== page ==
My first book is going to reprint this week! So glad it did not end up being pulped. 1,000 copies have been sold and it is out of stock. I decided the cover needed a new image to replace the old one that had floppy disks and CD-ROMs on it. I like the idea of a maze and we found the image below on to freshen up the book a bit. I also had a few typos spotted over the years corrected, so it is not a new edition.

I'm as excited as a terribly excited person who has a really good reason for being terribly excited (George - Blackadder series 4).

Sunday, January 11, 2015

Book Review: "Hidden Streams" by Brian Mac Aongusa

Image source: Amazon.
Recently I was given a lend of Brian Mac Aongusa's history of Dún Laoghaire-Rathdown (DLR), "Hidden Streams", published in 2007. Mac Aonghusa links local history with the geography of this part of South Dublin. Though I'm not a native of DLR, I have lived here since 1990. Neither have I any family ties here - I come from south Co Wicklow, my Mum's parents were from Galway and Wexford, while both my Dad's parents were from North Cork. I have no roots in this area, so it was time to find out a little bit more about where I live.

"Hidden Streams" is an interesting account of how the streams influence the locations of places such as Dún Laoghaire, Rathfarnham, and Stillorgan. I was particularly fascinated to learn the there actually was a brewery on Brewery Road, where the Glaslower flowed. A pity a lot of locations like mills and breweries are long gone, but nevertheless the history is fascinating. A few more larger scale maps, with perhaps modern roads overlaid, would have added a bit more value - some areas mentioned I did not know where they are. While the history and geography of the region is fascinating, there are not many central characters who had an serious impact on the development of the county. Surprising also that the likes of Frascati House and the Fitzgeralds were not mentioned, but this is part of Blackrock history, and not of "Hidden Streams". 

Overall - an interesting read for anyone interested in the history of south Co Dublin.

Friday, January 09, 2015

The Best Big Data Quotes Of All Times via @BernardMarr on @LinkedIn #Analytics #HDSDA

Quotes are always interesting and some of them stand the test of time even though the persons making the quote are long gone to the big quote in the sky. Recently I read about The Best Big Data Quotes Of All Times - my favourite two are:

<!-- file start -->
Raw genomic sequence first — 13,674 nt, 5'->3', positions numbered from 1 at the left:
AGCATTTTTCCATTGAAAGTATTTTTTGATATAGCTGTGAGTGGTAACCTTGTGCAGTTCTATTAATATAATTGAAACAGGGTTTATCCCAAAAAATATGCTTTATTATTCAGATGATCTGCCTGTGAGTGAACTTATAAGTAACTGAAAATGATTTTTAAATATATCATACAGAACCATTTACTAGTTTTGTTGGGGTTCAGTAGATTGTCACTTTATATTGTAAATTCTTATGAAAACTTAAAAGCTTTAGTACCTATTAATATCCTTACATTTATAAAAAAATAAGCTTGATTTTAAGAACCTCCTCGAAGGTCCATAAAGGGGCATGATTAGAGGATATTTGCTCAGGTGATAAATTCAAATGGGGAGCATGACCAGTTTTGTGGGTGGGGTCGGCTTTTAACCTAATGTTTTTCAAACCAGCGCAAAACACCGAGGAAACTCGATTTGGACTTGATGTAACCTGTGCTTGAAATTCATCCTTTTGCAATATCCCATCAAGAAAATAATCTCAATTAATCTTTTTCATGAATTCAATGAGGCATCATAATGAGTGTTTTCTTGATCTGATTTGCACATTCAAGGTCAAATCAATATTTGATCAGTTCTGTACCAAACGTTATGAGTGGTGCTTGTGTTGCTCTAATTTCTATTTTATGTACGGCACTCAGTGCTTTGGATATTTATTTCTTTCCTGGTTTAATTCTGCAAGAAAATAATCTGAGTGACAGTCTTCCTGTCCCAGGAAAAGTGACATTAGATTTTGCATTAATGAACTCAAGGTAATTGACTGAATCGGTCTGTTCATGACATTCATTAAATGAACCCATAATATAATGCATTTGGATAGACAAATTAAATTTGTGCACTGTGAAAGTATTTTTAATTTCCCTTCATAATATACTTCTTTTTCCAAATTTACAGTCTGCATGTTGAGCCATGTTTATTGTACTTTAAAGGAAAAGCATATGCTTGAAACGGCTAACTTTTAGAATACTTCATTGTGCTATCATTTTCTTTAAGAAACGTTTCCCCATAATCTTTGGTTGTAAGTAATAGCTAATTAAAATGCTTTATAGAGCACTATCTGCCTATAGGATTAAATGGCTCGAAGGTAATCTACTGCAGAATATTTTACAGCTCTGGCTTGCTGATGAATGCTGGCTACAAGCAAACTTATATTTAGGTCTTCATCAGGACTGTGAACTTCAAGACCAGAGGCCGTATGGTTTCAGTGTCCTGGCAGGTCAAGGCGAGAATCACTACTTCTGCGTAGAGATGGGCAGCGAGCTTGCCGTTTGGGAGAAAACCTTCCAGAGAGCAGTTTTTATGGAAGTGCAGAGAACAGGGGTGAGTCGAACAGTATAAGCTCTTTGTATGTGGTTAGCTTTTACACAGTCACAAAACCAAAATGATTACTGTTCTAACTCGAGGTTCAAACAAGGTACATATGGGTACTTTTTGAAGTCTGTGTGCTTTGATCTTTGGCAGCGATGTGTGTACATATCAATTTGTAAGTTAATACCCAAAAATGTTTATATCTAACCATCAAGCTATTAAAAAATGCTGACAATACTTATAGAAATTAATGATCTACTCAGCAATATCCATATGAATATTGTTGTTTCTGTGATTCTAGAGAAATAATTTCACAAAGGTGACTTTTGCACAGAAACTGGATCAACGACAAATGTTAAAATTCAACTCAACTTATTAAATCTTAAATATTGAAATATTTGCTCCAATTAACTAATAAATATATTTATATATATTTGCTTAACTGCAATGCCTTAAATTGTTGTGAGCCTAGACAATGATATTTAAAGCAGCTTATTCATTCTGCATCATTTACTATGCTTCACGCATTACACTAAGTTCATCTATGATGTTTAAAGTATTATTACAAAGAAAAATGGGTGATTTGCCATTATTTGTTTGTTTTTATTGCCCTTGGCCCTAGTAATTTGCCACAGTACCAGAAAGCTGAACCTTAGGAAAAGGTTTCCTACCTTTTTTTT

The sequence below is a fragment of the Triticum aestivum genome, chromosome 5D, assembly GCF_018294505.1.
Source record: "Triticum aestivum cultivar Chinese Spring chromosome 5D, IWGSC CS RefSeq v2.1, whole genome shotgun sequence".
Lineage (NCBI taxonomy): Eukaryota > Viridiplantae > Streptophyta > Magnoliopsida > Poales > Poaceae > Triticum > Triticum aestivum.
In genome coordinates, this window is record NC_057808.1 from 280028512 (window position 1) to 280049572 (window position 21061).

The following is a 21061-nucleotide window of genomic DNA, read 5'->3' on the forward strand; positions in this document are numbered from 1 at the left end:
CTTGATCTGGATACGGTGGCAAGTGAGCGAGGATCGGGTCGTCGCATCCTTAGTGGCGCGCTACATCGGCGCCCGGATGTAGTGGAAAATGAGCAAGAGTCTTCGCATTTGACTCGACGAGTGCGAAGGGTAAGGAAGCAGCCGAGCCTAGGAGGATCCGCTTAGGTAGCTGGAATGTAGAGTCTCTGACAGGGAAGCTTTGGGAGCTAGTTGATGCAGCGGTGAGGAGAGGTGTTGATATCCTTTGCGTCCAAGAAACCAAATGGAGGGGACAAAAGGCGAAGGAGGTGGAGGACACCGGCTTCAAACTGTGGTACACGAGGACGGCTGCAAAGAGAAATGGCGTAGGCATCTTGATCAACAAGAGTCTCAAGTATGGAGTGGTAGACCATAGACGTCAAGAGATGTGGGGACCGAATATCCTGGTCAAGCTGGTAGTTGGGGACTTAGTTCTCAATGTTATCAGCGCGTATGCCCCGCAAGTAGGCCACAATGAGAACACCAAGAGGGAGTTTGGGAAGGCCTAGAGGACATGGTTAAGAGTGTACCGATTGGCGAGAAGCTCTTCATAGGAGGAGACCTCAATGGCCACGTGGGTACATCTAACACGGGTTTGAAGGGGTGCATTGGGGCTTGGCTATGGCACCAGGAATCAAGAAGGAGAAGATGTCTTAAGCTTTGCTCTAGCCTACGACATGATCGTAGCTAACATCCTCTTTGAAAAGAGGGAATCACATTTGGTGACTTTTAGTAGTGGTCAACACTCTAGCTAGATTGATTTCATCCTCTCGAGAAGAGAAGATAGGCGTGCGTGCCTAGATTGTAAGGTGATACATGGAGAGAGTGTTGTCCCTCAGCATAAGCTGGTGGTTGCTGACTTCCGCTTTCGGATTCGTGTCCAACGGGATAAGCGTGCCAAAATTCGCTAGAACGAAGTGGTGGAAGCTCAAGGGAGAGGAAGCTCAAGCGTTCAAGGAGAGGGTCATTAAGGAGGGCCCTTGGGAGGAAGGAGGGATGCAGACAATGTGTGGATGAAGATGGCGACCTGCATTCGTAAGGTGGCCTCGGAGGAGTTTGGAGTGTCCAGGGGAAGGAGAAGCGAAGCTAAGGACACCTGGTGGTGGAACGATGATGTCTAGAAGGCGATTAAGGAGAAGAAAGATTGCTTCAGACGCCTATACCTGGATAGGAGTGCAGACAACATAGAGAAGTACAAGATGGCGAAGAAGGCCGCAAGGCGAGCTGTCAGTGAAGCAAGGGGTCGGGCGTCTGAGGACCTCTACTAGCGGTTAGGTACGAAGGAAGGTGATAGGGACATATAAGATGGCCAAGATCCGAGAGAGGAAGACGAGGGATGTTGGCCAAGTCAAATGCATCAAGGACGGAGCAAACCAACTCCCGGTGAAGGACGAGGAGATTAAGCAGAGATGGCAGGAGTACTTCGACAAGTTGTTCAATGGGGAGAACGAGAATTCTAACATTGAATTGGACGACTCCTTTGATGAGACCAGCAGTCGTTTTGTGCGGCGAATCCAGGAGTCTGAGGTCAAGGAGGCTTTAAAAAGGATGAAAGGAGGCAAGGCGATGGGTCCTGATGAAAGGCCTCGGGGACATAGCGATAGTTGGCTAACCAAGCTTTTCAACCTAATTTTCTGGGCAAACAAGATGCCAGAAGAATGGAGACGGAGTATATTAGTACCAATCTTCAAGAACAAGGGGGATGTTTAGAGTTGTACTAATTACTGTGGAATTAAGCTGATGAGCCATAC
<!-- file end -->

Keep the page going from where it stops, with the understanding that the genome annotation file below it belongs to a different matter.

Errors using inadequate data are much less than those using no data at all.
Charles Babbage (1791 - 1871), inventor and mathematician.

To call in the statistician after the experiment is done may be no more than asking him to perform a post-mortem – he may be able to say what the experiment died of.”
Ronald A. Fisher (1890 - 1962), biologist, geneticist, and statistician.

See the other quotes at Bernard Marr's Slideshare below:

The 10 Best Big Data Quotes Of All Times from Bernard Marr

I bet some of these quotes will makes it into my lectures notes for Statistics classes! 

Tuesday, January 06, 2015

Great review of "Exploring Ireland's Wild Atlantic Way" via @LJReviews & @LibraryJournal

Out of the blue I have received news of a great review of my book by Victor Or for the Library Journal - it's on-line here. (it's the last book reviewed near the bottom of the page) This is the first major review and I'm thrilled that it is so positive!

Here's the review in full:

O’Loughlin, Eugene. Exploring Ireland’s Wild Atlantic Way: A Motorcycle Odyssey. Liffey. 2014. 228p. photos. maps. bibliog. index. ISBN 9781908308559. pap. $31.TRAV
Desiring to seek out his ancestry, appreciating the fact that medieval castles and abbeys are reminders of bygone glorious eras, and aware that truly hidden gems can be found in the most unexpected places, O’Loughlin, a college lecturer with a fondness for Harley-Davidsons, sets out on a motorcycle journey along Ireland’s “Wild Atlantic Way,” considered the longest coastal driving route in the world. At various discovery points, the author introduces the reader to renowned and historical figures, as well as Celtic mythology and legends. While his musings about the contrast between ancient archaeological sites and modern-day structures and conveniences are intriguing—for example, being able to view the Bronze Age Drombeg Stone Circle only after having to use a satellite map on his iPad to locate it—particularly fascinating are the snippets of history he imparts about many of the points of discovery he comes upon. The prose reflects a fascination with the scenery¸ complete with commentary, much like an expanded version of TripAdvisor. O’Loughlin’s straightforward style, devoid of any profound revelations, focuses strictly on dispassionate observations. VERDICT This guide, with maps and color photography, will satisfy those who seek an immersive drive around Ireland.—Victor Or, Surrey Libs., BC

Sunday, January 04, 2015

Happy 4th Birthday "How To...Create a Basic Gantt Chart in Excel 2010" @YouTube #analytics

This time four years ago I uploaded a video that has gone on to become my biggest "hit" on my YouTube channel. Four years later it has reached just over 826,000 views and it accounts for a significant amount of my total views (6,852,665 as I write this post). During this time it has received 8,708 "likes" and 90 "dislikes". It has also received 783 comments (mostly favourable), and made me a nice four figure sum in revenue. Try as I might to get another "hit", four years later it is still my most popular video. Here are the view trends over the last four years:

The USA and the UK account for almost half (49%) of total views though I am surprised to see countries like Singapore, Malaysia, and the Philippines in the top ten below. Within the USA, the states of California (13%) and Texas (9%) top the table:

253,426 (31%)
902,035 (33%)
150,937 (18%)
525,035 (19%)
58,725 (7.1%)
198,774 (7.2%)
45,279 (5.5%)
153,913 (5.6%)
26,939 (3.3%)
92,472 (3.3%)
26,676 (3.2%)
91,159 (3.3%)
15,983 (1.9%)
56,295 (2.0%)
15,192 (1.8%)
46,973 (1.7%)
14,682 (1.8%)
48,853 (1.8%)
13,248 (1.6%)
38,558 (1.4%)

Here's the video: